Aquifer and groundwater-dependent ecosystem

This risk is rated low (see Stage 2 semi-quantitative ‘maximum risk assessment’).

Energy and greenhouse gas considerations

This risk is rated as low (see Stage 2 semi-quantitative ‘maximum risk assessment’).

Stage 4: Refine risk management plan

Additional measures in the formation of a WHO WSP can be implemented prior to more engineered post-treatment options. These measures include monitoring and measurement of disinfection residuals throughout the distribution system, and regular sanitary surveys around the well heads, bore holes and well houses, well maintenance, and prohibition of well house housing, public washing, cattle and defecation in or around the wells (Tables 4 and 5). Wells that are assumed to receive only a small portion of groundwater have evidence to deliver better quality water in terms of pathogens, TOC and inorganic chemicals compared with wells that mainly receive groundwater. Hence, it is recommended to operate wells with a high portion of bank filtrate preferentially. Furthermore, optimized (monsoon) well operation such as increasing abstraction rate of wells with longer travel distance and reduction of abstraction rates at wells with short travel times or the well operation in descending order starting with wells that have the highest travel time or a travel time >50 days is also a potential operation philosophy to minimize risks. Regular and necessary well maintenance, well head sealing and rehabilitation may be performed during non-monsoon while different wells are operated to meet water demand. The operational procedures corresponding to the preventative measures and critical control points are detailed in Table 6 and should be made accessible to all staff and employees. These procedures and supporting documentation have been developed to undertake operational and maintenance activities and are required to be undertaken weekly and monthly by staff in order to address the operating plan and to demonstrate that the risk management plan is fully implemented.

Table 4

Preventive measures to control general pathogen-related risks in the catchment

No. Measure Hazard arising from Identified specific improvement plan Time frame 
1.1 Well sanitation 
  • Leakage from pipe joints and valves, insufficient sanitation, well head housing and use as public washing place

 
  • Clean well heads (house) (WHO/WEDC 2011)

  • Waterproof the floors and base around the vertical line shaft pumps in the well house to prevent ingress of foreign matter into the well-caisson

  • Prohibit defecation, housing, public washing and cattle

 
Immediately 
1.2 Well protection I 
  • Unrestricted accessibility

 
  • Restrict access to wells (house)

  • Liaise with landholder about security of premises

  • Fence off buffer zone around well head

 
Immediately – short 
1.3 Well protection II 
  • Wet season and flooding

  • Ingress

 
  • Install water-tight covers on entrance hatches on top of well-caisson and their regular maintenance

  • Improve well head seal (e.g. WHO/WEDC 2011; Saph Pani 2013)

 
Short-medium 
1.4 Groundwater protection 
  • Unsanitary defecation in well catchment zone

  • Use of unsealed pit latrines

 
  • Liaise with municipalities to improve design of existing pit latrines or design and implement alternative solutions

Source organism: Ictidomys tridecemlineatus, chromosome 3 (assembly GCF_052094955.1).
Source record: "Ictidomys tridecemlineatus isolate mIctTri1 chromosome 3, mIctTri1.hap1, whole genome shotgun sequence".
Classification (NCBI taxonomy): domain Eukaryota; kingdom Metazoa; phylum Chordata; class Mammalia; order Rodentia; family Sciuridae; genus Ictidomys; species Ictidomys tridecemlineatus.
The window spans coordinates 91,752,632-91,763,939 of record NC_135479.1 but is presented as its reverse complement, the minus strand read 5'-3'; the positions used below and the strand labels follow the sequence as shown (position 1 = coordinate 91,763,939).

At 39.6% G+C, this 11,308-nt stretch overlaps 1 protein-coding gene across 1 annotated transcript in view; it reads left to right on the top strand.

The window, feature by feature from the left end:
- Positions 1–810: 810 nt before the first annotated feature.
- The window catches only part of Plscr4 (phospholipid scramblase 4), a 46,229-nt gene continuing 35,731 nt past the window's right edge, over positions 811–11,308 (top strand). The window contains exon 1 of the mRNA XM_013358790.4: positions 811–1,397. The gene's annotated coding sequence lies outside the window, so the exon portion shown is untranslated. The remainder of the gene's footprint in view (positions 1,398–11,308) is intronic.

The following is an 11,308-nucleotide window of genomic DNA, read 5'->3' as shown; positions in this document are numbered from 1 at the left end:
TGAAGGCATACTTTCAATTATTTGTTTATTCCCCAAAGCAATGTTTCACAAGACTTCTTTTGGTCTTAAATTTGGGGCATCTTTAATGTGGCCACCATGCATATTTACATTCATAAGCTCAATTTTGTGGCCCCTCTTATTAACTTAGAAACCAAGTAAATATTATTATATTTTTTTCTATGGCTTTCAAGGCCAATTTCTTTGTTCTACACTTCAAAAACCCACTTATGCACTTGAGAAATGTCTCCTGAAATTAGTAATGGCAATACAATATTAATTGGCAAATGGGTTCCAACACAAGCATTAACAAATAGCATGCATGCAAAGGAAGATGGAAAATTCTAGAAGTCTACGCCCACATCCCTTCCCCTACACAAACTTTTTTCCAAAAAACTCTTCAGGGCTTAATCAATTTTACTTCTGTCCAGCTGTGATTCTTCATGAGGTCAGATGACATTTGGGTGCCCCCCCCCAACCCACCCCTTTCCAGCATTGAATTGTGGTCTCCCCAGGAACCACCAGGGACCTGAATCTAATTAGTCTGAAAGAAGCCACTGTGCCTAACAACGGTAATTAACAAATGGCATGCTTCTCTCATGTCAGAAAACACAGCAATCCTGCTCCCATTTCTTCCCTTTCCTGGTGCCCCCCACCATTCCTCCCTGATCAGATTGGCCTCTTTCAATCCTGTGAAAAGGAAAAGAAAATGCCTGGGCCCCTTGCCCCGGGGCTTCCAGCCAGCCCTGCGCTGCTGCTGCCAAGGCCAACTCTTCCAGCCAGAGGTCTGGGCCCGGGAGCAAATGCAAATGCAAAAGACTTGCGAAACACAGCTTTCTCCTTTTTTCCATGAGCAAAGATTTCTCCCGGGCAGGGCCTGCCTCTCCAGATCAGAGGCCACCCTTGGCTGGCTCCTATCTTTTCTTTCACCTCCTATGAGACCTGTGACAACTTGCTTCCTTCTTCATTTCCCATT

Medium 
1.5 Source water protection 
  • Partially treated sewage discharge

  • Untreated stormwater run-off

 
  • Liaise with municipalities

  • Reduce discharge of partially treated wastewater and treat storm water run-off

 
Long 
No. Measure Hazard arising from Identified specific improvement plan Time frame 
1.1 Well sanitation 
  • Leakage from pipe joints and valves, insufficient sanitation, well head housing and use as public washing place

 
  • Clean well heads (house) (WHO/WEDC 2011)

  • Waterproof the floors and base around the vertical line shaft pumps in the well house to prevent ingress of foreign matter into the well-caisson

  • Prohibit defecation, housing, public washing and cattle

 
Immediately 
1.2 Well protection I 
  • Unrestricted accessibility

 
  • Restrict access to wells (house)

  • Liaise with landholder about security of premises

  • Fence off buffer zone around well head

 
Immediately – short 
1.3 Well protection II 
  • Wet season and flooding

  • Ingress

 
  • Install water-tight covers on entrance hatches on top of well-caisson and their regular maintenance

  • Improve well head seal (e.g. WHO/WEDC 2011; Saph Pani 2013)

 
Short-medium 
1.4 Groundwater protection 
  • Unsanitary defecation in well catchment zone

  • Use of unsealed pit latrines

 
  • Liaise with municipalities to improve design of existing pit latrines or design and implement alternative solutions

 
Medium 
1.5 Source water protection 
  • Partially treated sewage discharge

  • Untreated stormwater run-off

 
  • Liaise with municipalities

  • Reduce discharge of partially treated wastewater and treat storm water run-off

 
Long 
Table 5

Preventive measures to control general pathogen-related risks in the treatment process

No. Measure Hazard arising from Identified specific improvement plan Time frame 
2.1 Improve disinfection 
  • Requirements for residual-free chlorine >0.2 mg/L not met within the distribution system

  • Insufficient disinfection

 
  • Improve disinfection (residual chlorine >0.2 and <1.5 mg/L)

  • Increase chlorine contact time

  • Add additional chlorine injection points within the network

 
Medium 
2.2 Well management 
  • Not existing

 
  • Investigate well performance

  • Rehabilitate wells

  • Implement well operation philosophy

 
Medium Medium 
2.3 Improve distribution network 
  • Unrestricted tapping, insufficient pressure head

  • Wastewater ingress

 
  • Liaise with municipalities

  • Increase pressure, resolve leakages, restrict tapping